Charges made against a minor thought to be involved in an attempted robbery and carjacking of a 75-year-old San Francisco woman were said to be dropped by District Attorney Chesa Boudin over a "lack of DNA evidence." But that reporting has since been challenged.
As SFist reported before, three female suspects assaulted an elderly woman walking back to her car in an Inner Richmond Safeway parking lot in March. After being dragged to the ground, a good samaritan intervened to protect the woman from more bodily harm, as well as thwarting a possible carjacking by the trio of deplorable teens; all three suspects fled the scene before police arrived. Both the victim and good samaritan were treated on-site for minor injuries by first responders.
One of the teenagers — a 16-year-old girl from San Leandro — was eventually arrested, while the other two suspects were still being sought for the assault and attempted robbery.
In an original report from ABC7, the news outlet’s Dion Lim broke the story that felony charges against one of the suspects were dropped by the district attorney Friday. (This was confirmed by "multiple high-level sources" sharing the information with Lim.)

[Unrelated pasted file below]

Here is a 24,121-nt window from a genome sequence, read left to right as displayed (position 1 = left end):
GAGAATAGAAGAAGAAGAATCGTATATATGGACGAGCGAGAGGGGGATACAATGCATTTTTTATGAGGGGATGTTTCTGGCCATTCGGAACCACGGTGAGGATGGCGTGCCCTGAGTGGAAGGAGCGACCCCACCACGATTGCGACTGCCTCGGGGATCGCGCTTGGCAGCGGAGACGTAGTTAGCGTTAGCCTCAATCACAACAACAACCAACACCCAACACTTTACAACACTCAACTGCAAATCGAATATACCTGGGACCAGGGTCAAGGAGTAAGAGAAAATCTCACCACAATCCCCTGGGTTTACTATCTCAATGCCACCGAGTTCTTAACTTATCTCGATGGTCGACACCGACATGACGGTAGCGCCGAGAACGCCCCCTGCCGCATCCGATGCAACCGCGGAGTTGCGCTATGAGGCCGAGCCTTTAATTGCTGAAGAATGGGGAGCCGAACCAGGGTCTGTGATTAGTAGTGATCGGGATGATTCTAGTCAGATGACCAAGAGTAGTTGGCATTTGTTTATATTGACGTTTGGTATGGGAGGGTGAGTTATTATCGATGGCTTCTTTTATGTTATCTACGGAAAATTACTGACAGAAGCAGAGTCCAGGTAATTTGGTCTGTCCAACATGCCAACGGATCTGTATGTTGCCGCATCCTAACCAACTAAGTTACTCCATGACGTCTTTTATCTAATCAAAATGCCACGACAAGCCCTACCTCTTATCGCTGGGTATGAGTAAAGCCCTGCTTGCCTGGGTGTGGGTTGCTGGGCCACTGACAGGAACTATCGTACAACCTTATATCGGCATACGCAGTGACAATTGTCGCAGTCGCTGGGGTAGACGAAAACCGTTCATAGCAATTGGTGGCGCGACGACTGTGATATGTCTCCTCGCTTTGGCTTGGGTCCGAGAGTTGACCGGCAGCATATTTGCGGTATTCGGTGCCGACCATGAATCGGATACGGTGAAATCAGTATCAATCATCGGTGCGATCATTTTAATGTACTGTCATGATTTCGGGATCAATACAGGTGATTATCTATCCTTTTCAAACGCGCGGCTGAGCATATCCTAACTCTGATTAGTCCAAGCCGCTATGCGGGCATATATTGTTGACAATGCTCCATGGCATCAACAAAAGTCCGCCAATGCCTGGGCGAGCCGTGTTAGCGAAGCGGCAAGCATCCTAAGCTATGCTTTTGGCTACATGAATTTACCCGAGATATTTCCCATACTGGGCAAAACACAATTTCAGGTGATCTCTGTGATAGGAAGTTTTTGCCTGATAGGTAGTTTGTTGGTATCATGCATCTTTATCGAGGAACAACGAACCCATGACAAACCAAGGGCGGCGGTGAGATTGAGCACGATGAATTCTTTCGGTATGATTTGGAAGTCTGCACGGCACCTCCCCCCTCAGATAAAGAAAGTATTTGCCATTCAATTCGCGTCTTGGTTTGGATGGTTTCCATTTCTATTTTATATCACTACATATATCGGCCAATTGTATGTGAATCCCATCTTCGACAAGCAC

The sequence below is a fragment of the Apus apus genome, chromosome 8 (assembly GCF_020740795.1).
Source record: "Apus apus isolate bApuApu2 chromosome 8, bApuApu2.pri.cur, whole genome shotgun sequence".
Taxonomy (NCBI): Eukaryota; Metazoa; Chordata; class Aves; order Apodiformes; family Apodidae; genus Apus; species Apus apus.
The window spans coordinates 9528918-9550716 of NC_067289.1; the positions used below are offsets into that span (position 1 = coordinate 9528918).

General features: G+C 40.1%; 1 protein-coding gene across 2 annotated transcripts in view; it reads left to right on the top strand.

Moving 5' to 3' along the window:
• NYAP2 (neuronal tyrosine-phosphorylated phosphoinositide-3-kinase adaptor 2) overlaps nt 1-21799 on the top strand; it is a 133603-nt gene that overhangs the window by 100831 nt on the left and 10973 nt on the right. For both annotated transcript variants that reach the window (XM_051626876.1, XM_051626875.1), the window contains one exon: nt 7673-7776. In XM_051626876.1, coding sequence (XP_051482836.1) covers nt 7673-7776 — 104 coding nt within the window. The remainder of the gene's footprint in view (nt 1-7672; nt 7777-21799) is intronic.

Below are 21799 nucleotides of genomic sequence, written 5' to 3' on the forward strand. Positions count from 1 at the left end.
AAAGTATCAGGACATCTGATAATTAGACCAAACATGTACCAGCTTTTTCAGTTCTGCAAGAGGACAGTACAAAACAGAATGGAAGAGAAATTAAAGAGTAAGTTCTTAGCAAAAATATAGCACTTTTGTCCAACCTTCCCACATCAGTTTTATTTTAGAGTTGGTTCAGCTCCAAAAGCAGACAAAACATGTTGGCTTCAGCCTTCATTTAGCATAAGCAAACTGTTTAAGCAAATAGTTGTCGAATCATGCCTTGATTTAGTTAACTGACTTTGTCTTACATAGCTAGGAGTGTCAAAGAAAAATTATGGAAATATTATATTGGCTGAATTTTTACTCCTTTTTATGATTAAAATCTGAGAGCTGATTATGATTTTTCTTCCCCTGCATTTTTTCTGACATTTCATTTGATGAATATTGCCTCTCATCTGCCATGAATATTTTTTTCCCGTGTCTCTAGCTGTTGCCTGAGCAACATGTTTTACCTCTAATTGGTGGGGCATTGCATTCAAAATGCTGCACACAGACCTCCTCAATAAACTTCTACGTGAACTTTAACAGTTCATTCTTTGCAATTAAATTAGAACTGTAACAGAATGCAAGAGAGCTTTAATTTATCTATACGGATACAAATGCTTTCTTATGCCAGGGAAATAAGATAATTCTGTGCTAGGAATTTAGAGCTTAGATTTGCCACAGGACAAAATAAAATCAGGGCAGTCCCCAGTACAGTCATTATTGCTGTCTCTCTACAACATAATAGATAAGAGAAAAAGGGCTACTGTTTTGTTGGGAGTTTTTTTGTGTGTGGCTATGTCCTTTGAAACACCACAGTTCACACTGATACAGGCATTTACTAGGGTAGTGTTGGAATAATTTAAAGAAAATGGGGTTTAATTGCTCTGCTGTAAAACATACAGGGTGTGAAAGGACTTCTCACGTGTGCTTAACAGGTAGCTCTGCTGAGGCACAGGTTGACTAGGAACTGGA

"I believe in restorative justice and I understand Chesa has a model but...his way of going about it is not working," says the good samaritan to ABC7. The unnamed male bystander also noted that he put himself "in a position where [he] could have lost [his] life" after breaking through the car's rear window to thwart the carjacking.
"I would have hoped we could have seen some kind of justice," he added.
It's currently unclear how the other suspects, who are described as not being minors, will be sought and charged in the crime.
Update: The Washington Post reports via an opinion piece that Lim — who has been vocal in criticism of Boudin when it comes to perceptions about crime in San Francisco — may have elicited quotes like the one above under some duress. And, "The charges against the assailant were never dropped. In California, as in most states, juvenile cases are generally sealed, so state law prevents the DA’s office from discussing the case with the public. But in phone interviews, both the victim and [a witness] tell me they were informed by Boudin’s office that Lim’s story is inaccurate, that the juvenile not only still faces charges but that she also had a court date last week."
Image: Screenshot/Google Maps
*This post has been updated throughout based on new information.